When the Zeus malware is installed on a PC, it will show a window suggesting the user download the Android application which is in fact the malware that will intercept all incoming SMS and forward those messages to a remote server.
Kassner: I assume attackers are monitoring many infected PC and smartphones. How do they correctly associate SMS texts with log in credentials?
Castillo: Once the malware collects the information related to the SMSs being received in the device, it will also collect the IMEI (International Mobile Equipment Identity) of the smartphone and it will send it to a remote server.
On the other side, in the Windows computer, the Zeus version for this platform will ask for the number given by the Android application (a fake security tool) which is in fact the IMEI of the device and with that data the computer crooks are able to link the stolen credentials in both platforms.
Kassner: Your paper mentions that Zitmo malware uses a special app as the delivery vehicle. Is there something people can watch out for to prevent the download?
Castillo: The delivery component of Zitmo is not using the most common distribution mechanism–repack legit applications with malicious code–used by malware like Droid Dream or Geinimi. In fact, this is a purely malicious application with no clean code inside, making it easier to detect.
Also, the Windows version of Zeus will ask you to enter a URL address to download the application and the application will want permission to access to your SMS. Both should raise your level of suspicion.
Kassner: Is there something specific that people can check to make sure the Zeus malware is not already on their smartphone?
Castillo: The two principal variations of this malware are fake versions of security tools belonging to Trusteer and Kaspersky. The slide below shows the difference between the Zitmo and real icons.
If you have an installed application that acts as a security tool and shows you the IMEI–the device is most likely infected. The other sign of infection will be missing SMS. Those are blocked by the Zitmo malware.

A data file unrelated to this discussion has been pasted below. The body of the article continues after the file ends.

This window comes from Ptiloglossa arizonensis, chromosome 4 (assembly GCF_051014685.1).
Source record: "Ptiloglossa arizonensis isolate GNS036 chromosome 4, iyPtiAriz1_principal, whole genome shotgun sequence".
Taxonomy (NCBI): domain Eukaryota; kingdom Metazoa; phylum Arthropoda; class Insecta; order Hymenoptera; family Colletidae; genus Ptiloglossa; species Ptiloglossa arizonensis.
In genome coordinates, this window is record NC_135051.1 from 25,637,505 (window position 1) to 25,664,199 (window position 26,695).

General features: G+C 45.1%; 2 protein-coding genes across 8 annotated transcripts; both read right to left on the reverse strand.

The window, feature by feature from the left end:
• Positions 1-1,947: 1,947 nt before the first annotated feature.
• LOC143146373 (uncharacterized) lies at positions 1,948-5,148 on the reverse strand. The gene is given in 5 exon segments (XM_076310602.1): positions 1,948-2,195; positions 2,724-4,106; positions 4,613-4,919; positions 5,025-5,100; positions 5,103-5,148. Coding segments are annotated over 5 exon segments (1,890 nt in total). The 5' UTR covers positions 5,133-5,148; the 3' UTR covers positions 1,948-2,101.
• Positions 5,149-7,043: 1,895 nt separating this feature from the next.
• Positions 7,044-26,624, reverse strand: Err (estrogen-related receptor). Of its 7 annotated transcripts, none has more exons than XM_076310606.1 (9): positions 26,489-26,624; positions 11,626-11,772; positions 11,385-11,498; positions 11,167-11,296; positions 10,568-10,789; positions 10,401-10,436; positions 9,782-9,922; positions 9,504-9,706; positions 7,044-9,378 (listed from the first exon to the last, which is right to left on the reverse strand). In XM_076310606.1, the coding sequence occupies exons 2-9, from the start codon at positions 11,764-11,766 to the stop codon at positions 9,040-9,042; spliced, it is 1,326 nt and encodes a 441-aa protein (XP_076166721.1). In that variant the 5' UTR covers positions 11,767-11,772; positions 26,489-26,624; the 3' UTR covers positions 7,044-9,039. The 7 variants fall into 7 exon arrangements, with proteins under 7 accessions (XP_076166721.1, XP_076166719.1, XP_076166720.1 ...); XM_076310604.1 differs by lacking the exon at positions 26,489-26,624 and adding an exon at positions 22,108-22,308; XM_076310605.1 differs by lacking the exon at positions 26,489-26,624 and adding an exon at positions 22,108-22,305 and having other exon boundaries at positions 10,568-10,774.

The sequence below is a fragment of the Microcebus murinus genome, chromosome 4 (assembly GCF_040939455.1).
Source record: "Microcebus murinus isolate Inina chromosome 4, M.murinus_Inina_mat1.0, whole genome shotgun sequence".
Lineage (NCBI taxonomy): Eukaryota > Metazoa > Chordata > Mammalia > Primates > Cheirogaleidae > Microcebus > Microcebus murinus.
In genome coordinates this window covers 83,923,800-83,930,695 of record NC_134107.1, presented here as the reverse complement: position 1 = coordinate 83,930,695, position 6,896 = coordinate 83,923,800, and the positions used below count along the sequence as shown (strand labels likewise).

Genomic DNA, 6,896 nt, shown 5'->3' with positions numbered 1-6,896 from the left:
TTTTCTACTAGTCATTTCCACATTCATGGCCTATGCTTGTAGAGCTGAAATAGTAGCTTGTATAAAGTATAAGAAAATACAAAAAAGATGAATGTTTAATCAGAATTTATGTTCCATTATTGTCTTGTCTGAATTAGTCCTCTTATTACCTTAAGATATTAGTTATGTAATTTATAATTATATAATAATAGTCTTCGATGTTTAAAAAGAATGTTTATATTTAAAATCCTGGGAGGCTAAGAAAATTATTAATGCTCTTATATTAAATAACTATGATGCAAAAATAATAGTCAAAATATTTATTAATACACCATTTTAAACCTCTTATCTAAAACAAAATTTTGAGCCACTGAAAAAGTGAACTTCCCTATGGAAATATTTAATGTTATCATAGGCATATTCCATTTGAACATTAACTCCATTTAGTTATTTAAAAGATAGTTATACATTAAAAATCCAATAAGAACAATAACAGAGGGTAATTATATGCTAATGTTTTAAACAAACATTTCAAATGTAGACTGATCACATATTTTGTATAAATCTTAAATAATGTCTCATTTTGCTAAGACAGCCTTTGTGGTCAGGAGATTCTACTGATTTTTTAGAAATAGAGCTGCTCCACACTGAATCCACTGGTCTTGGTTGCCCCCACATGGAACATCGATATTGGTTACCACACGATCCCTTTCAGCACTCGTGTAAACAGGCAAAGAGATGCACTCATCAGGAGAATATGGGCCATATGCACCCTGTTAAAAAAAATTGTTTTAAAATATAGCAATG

Kassner: That gives us a good idea as to what Zitmo does. You feel that the captured malware is probably only SMS spyware. With your permission I would like to paraphrase your reasons:
- In general, this malware is not sophisticated compared with other Android malicious code seen in the wild like ADRD. All traffic with command and control servers is in clear text, unlike all other Zeus malware.
- There is no evidence that intercepted messages are being filtered to target a specific bank or to search for a specific authentication code inside the message.
- Unlike Zitmo, this malware does not implement control commands such as SET ADMIN to change the device that is controlling the bots, and it does not have a mechanism to change the URL that is collecting the SMS (in case it is needed).
I’m glad there are dedicated people like Axelle Apvrille and Carlos Castillo. They invest a lot of time tracking malware, especially financial crimeware. Things would be a lot worse without their diligence.
Second, I hope I achieved my purpose today: Alerting you to the fact that two-factor authentication is not a security blanket, not any more.
And, Android users, we are next. There is no way the bad guys are going to let 30 percent of us go scot-free.